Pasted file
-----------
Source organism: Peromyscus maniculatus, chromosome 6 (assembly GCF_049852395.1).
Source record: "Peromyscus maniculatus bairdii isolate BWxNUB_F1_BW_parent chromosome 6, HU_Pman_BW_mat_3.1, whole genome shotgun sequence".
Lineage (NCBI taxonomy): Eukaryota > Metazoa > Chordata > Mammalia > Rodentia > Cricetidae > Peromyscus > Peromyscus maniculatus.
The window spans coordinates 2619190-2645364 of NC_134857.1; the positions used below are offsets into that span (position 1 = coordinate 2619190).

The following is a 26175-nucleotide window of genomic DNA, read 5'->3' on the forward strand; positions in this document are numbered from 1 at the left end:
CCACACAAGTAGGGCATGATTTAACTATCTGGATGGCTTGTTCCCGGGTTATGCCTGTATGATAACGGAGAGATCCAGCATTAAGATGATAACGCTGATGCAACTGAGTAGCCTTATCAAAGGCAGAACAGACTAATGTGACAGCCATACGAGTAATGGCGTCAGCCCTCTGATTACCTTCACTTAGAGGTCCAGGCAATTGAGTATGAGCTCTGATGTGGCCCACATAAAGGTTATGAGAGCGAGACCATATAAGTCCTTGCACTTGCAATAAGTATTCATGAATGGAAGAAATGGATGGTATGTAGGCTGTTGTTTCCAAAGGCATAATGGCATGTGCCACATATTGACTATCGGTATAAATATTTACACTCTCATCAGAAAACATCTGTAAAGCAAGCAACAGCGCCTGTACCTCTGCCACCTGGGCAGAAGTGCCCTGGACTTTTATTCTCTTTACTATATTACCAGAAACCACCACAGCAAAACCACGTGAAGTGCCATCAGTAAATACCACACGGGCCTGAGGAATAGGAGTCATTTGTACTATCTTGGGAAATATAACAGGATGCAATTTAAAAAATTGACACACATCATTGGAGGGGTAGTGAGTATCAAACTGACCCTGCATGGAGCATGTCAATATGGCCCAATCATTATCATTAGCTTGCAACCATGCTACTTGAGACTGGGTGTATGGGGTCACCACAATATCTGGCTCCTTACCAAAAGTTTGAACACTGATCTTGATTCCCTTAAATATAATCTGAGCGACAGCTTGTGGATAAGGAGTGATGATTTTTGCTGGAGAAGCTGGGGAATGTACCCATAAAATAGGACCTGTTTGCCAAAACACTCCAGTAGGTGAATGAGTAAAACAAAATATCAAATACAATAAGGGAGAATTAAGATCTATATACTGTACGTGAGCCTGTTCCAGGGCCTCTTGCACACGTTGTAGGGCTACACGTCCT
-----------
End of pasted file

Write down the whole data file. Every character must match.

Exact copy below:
Source organism: Peromyscus maniculatus, chromosome 6 (assembly GCF_049852395.1).
Source record: "Peromyscus maniculatus bairdii isolate BWxNUB_F1_BW_parent chromosome 6, HU_Pman_BW_mat_3.1, whole genome shotgun sequence".
Lineage (NCBI taxonomy): Eukaryota > Metazoa > Chordata > Mammalia > Rodentia > Cricetidae > Peromyscus > Peromyscus maniculatus.
The window spans coordinates 2619190-2645364 of NC_134857.1; the positions used below are offsets into that span (position 1 = coordinate 2619190).

The following is a 26175-nucleotide window of genomic DNA, read 5'->3' on the forward strand; positions in this document are numbered from 1 at the left end:
CCACACAAGTAGGGCATGATTTAACTATCTGGATGGCTTGTTCCCGGGTTATGCCTGTATGATAACGGAGAGATCCAGCATTAAGATGATAACGCTGATGCAACTGAGTAGCCTTATCAAAGGCAGAACAGACTAATGTGACAGCCATACGAGTAATGGCGTCAGCCCTCTGATTACCTTCACTTAGAGGTCCAGGCAATTGAGTATGAGCTCTGATGTGGCCCACATAAAGGTTATGAGAGCGAGACCATATAAGTCCTTGCACTTGCAATAAGTATTCATGAATGGAAGAAATGGATGGTATGTAGGCTGTTGTTTCCAAAGGCATAATGGCATGTGCCACATATTGACTATCGGTATAAATATTTACACTCTCATCAGAAAACATCTGTAAAGCAAGCAACAGCGCCTGTACCTCTGCCACCTGGGCAGAAGTGCCCTGGACTTTTATTCTCTTTACTATATTACCAGAAACCACCACAGCAAAACCACGTGAAGTGCCATCAGTAAATACCACACGGGCCTGAGGAATAGGAGTCATTTGTACTATCTTGGGAAATATAACAGGATGCAATTTAAAAAATTGACACACATCATTGGAGGGGTAGTGAGTATCAAACTGACCCTGCATGGAGCATGTCAATATGGCCCAATCATTATCATTAGCTTGCAACCATGCTACTTGAGACTGGGTGTATGGGGTCACCACAATATCTGGCTCCTTACCAAAAGTTTGAACACTGATCTTGATTCCCTTAAATATAATCTGAGCGACAGCTTGTGGATAAGGAGTGATGATTTTTGCTGGAGAAGCTGGGGAATGTACCCATAAAATAGGACCTGTTTGCCAAAACACTCCAGTAGGTGAATGAGTAAAACAAAATATCAAATACAATAAGGGAGAATTAAGATCTATATACTGTACGTGAGCCTGTTCCAGGGCCTCTTGCACACGTTGTAGGGCTACACGTCCT